Andrea's father gave an involuntary glance towards her bedroom, where the carnivore’s skin covered her bed, a token of her skill and victory.  Even an adult would have trouble killing such a dangerous animal.  He could understand a proud boy like Pierre resenting Andrea's accomplishment.

“Ahmed is a nice boy.” her mother suggested.

“Not likely” Andrea answered.  Ahmed was unsure of himself and very quiet.  She had no patience with his self-effacing ways.  “Ahmed is too…” she looked at her mother before saying more.  Family rules were very strict about saying bad things about others.  She chose her words carefully.  “Ahmed is too shy.”

“What about Juan.” her sister, Dora, suggested.

“He cheated on his tests in second-grade.”

“Andrea!”  Her mother spoke sharply. “How can you still be holding that against him?”

“I'm not, Mom, but he never forgave me for telling the teacher on him.  He hates me.”

“Oh Andrea.  I'm sure you're exaggerating.” her mother answered.

Andrea wanted to change the subject.  She didn't like to think about the upcoming marriage day.  She didn't like any of the eligible boys and they didn't like her.  She had no desire to pick a husband and wondered how she could get out of it.

“What about my apprenticeship with Grandpa Warcloud?”  Andrea asked her father.

“Founder Warcloud, Andrea.”  Her father corrected.  “While you are his apprentice, you must call him by his title.”

“What about my apprenticeship with Founder Warcloud?”  Andrea asked obediently.

“All apprenticeships end when marriage class starts.”

“Oh.”  Andrea was sincerely disappointed.  She loved her work researching plant genetics and propagating new varieties.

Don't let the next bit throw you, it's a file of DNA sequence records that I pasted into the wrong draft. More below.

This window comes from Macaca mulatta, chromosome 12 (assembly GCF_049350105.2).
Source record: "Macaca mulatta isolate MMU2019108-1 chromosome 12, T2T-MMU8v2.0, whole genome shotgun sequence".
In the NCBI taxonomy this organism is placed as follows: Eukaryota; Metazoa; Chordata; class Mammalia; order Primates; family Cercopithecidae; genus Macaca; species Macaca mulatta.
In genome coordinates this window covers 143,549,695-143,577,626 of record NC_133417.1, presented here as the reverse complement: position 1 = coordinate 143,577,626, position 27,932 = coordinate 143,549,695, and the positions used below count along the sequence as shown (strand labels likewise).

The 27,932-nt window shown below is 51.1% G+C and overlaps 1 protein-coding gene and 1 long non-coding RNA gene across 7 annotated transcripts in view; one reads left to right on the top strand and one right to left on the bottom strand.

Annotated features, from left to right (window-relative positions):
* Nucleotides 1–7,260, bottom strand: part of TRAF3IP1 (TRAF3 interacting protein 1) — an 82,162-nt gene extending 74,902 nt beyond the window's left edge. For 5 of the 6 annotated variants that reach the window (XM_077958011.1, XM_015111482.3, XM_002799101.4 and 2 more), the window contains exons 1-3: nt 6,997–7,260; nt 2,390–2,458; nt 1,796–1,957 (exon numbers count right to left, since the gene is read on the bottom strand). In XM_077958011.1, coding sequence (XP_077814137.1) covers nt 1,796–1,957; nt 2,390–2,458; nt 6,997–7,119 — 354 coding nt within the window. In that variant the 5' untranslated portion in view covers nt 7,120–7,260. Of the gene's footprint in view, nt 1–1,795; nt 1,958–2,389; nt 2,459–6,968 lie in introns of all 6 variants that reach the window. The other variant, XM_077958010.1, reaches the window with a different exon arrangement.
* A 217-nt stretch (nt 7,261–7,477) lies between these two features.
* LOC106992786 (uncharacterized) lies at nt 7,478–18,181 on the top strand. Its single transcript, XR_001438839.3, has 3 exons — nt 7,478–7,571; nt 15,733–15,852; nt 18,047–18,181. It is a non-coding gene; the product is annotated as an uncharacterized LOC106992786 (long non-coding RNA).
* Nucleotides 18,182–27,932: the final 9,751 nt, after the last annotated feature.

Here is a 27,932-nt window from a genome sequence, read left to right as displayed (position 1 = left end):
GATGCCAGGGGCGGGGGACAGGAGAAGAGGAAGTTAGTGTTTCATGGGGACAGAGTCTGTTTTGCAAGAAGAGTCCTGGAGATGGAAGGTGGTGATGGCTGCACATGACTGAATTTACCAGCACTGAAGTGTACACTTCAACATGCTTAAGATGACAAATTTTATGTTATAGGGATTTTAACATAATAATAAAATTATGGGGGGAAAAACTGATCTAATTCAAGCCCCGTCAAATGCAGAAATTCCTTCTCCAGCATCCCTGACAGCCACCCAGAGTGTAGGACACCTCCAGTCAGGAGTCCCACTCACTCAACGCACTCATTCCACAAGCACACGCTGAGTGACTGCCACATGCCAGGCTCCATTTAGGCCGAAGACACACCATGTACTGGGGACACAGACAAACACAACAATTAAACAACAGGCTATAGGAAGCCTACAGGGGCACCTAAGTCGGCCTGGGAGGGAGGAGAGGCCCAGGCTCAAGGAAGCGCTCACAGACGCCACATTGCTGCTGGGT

The next day was the village picnic.  Although Andrea was expecting the elder’s announcement, the words still upset her.

“The Founders have chosen the fall equinox to be Marriage Day.  Marriage classes will start for Group One on Firstday.”  The elder’s voice droned on.  He stood on a raised platform at a corner of the park as he made the rest of the week’s announcements.  Most of the villagers were eager to hear what was planned for the next week, but Andrea wasn’t listening any more.  She was still thinking about the problem of choosing a marriage partner. 

She didn’t have much choice in the matter.  Group One only had five boys, and one was her cousin Joseph.  That left four to choose from.  She always felt insecure and unwanted around the other students.  She was sure none of the boys wanted to marry her.

 She thought about Kim Wu?  His mother taught primary school, and his father was the village carpenter.  He had dreamy almond-shaped eyes and hair so black it looked almost blue.  He looked like he knew deep secrets, and it was hard to tell what he was thinking.  He was easy to get along with, and he didn’t hate her.

Pierre Sanchez was the best looking one in the group.  But she couldn’t handle his stuck-up attitude and the way he teased her all the time.  She hated him as much as he hated her.